Guest Post from Dining Alliance
According to the National Restaurant Association, sales at restaurants hit more than $825 billion in 2020. But, as restaurateurs know, very few of those revenue dollars actually translate into profit for independent restaurants. Restaurant margins are notoriously slim, but there are ways to find savings that don’t compromise your food quality or put your team at risk.
Whether it is discovering new ways to improve upon your scratch kitchen concepts or buying the right tomato for your burgers, there are possible savings opportunities at your restaurant that you can use to improve your bottom line.
In Your Walk-in: Purchase the Right Product for Your Applications
Did you know that just by selecting a different avocado you could save up to $6.00/case? There are hundreds of dollars of savings waiting for operators if they know the best applications for the products they are already purchasing. For example, let’s take a look at a Mexican restaurant concept that features fresh sliced avocados and guacamole throughout its menu. The restaurant is using No. 1 avocados because they believe the premium Grade #1 lends them better quality and the bigger the avocados are they think will lead to a higher yield.
A study conducted by Consolidated Concepts in 2020 by their spend intelligence team disproved these thoughts. They found that although No. 2 Grade avocados are traditionally underutilized because of a subpar quality stigma compared to grade #1, there are no internal quality differences between the two. In fact, based on the different applications in our Mexican restaurant, Grade #2 avocados could provide a savings of $2.00-$6.00 per case depending on market conditions. (If the guacamole was prepared table-side, the more visually appealing Grade #1 avocado would be more appropriate.)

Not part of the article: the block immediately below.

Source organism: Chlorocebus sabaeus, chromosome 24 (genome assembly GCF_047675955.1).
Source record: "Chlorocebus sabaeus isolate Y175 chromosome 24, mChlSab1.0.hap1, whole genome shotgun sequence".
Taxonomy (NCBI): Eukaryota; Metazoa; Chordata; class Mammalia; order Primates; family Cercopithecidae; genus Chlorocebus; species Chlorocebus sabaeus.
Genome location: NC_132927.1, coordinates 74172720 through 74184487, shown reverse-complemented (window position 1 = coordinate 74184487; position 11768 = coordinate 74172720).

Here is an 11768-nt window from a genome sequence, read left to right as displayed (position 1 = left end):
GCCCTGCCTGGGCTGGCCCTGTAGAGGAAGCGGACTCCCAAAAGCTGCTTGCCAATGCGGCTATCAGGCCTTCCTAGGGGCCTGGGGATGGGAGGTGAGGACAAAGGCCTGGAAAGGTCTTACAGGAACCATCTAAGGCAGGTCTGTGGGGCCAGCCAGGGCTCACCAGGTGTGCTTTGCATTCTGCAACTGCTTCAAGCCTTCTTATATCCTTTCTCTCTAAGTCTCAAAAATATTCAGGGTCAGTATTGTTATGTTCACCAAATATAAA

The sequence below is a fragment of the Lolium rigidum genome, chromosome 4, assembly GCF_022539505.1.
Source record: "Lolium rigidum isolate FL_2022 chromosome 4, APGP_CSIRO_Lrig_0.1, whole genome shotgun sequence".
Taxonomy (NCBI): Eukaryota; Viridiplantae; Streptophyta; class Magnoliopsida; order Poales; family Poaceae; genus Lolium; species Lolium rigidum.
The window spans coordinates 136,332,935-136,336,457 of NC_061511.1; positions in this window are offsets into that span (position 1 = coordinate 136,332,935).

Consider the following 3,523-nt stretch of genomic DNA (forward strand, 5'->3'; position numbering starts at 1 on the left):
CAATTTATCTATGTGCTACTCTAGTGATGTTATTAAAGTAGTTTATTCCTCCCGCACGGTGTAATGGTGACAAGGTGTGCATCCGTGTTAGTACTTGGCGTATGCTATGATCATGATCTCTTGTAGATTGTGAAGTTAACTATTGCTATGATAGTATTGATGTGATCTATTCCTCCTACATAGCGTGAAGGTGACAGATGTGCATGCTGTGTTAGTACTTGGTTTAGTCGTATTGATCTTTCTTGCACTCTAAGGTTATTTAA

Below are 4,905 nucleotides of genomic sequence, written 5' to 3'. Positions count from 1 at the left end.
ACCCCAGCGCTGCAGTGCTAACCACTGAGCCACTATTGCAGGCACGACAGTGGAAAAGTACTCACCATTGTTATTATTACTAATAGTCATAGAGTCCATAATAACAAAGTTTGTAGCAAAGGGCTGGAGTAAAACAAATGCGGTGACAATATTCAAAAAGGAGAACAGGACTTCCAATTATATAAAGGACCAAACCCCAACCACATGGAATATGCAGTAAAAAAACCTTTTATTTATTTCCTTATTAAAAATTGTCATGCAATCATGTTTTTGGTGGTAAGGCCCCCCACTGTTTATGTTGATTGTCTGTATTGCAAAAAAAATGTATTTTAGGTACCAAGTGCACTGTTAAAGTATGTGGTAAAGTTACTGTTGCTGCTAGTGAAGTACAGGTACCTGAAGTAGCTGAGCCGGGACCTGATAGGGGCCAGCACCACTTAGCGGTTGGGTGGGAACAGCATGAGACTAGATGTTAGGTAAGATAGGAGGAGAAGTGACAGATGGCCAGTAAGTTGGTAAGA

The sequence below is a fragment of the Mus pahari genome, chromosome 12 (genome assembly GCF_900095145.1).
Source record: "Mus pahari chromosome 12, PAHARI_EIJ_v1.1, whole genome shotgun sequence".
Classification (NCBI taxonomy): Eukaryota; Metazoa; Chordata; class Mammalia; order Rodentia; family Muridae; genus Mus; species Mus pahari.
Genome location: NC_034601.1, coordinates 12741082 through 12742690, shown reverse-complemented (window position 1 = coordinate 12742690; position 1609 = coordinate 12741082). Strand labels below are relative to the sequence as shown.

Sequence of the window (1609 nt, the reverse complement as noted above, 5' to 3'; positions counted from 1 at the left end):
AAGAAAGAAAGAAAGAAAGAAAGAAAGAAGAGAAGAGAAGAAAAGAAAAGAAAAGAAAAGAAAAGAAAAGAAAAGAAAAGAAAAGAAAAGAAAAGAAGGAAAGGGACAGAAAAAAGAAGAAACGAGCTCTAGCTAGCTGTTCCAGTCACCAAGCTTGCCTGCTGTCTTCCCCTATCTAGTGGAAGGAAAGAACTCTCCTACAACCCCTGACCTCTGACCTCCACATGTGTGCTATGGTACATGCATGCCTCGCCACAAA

Savings like these have been found in a variety of common purchasing options. Knowing when and where to use premium fry oil versus generic could save you in the quality of the product as well as oil costs. Selecting canned diced tomatoes over whole canned tomatoes for your pizza sauce could provide a better value and overall yield.
On Your Restaurant Water Bill
According to Powerhouse Dynamics, restaurants use anywhere from 3,000 to 7,000 gallons per day on water which leads to a pretty pricey water bill. From kitchen and dishwashing usage to cooling and heating, water is used constantly throughout restaurants—and it doesn’t seem to be any obvious place to make cuts.
However, there are plenty of small steps that can be taken to minimize water usage and as a result, lower your restaurant’s water bill. Take for instance the benefits of not running water to thaw out frozen food. Instead of wasting gallons of water and risk jeopardizing the quality of frozen items as they thaw, consider purchasing a thaw rack. By training your team to know when is the best time to take out frozen food for dinner or breakfast prep, you can save gallons of water on a forced quick defrost.
Additionally, making small changes to water flow and putting a priority on faucet maintenance can save your operation over $100/year. That may not seem like much, but stacked up with other small savings throughout the year, that can add to a pretty penny against those tight margins.
In Your Credit Card Processing Fees
When paying for low-cost to high-cost items, consumers mainly choose to use their credit cards (60% for low-cost and 90% for high-cost). As restaurants delve into adding more technology forward options in their restaurants like table-side payment tablets and consumers continue to drive growing delivery in online ordering apps, credit card orders are going to keep rolling in.
With 0% markup on credit card processing fees, transparent transactions, and no contracts or added fees, Stax’ revolutionary merchant services system puts pennies back into your pocket.
On the Products you Already Buy
One of the best places to find savings in your restaurant is on products you already buy. Group Purchasing Organizations like Dining Alliance offer rebates and savings on hundreds of thousands of line items from manufacturers you likely already work with. From coffee to mayonnaise, Dining Alliance utilizes its 7 billion dollars in purchasing power to help independent restaurants get competitive pricing on the products they purchase.